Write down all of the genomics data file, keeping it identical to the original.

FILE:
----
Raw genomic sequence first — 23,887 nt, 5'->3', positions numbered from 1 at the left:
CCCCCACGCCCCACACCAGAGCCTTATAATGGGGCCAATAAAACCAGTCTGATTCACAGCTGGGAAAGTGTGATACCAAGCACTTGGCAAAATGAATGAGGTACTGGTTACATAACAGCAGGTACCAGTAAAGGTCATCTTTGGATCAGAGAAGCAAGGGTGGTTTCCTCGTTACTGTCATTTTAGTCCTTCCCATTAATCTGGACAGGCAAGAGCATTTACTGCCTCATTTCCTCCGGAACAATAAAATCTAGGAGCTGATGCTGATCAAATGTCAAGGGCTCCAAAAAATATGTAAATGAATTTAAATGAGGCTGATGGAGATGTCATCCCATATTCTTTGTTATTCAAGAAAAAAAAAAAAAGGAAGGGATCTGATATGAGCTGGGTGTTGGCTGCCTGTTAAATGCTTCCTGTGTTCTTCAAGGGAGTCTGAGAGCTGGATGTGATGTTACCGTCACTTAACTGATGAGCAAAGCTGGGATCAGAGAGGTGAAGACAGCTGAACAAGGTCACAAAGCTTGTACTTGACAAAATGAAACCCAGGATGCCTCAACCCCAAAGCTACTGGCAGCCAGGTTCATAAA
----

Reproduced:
Raw genomic sequence first — 23,887 nt, 5'->3', positions numbered from 1 at the left:
CCCCCACGCCCCACACCAGAGCCTTATAATGGGGCCAATAAAACCAGTCTGATTCACAGCTGGGAAAGTGTGATACCAAGCACTTGGCAAAATGAATGAGGTACTGGTTACATAACAGCAGGTACCAGTAAAGGTCATCTTTGGATCAGAGAAGCAAGGGTGGTTTCCTCGTTACTGTCATTTTAGTCCTTCCCATTAATCTGGACAGGCAAGAGCATTTACTGCCTCATTTCCTCCGGAACAATAAAATCTAGGAGCTGATGCTGATCAAATGTCAAGGGCTCCAAAAAATATGTAAATGAATTTAAATGAGGCTGATGGAGATGTCATCCCATATTCTTTGTTATTCAAGAAAAAAAAAAAAAGGAAGGGATCTGATATGAGCTGGGTGTTGGCTGCCTGTTAAATGCTTCCTGTGTTCTTCAAGGGAGTCTGAGAGCTGGATGTGATGTTACCGTCACTTAACTGATGAGCAAAGCTGGGATCAGAGAGGTGAAGACAGCTGAACAAGGTCACAAAGCTTGTACTTGACAAAATGAAACCCAGGATGCCTCAACCCCAAAGCTACTGGCAGCCAGGTTCATAAA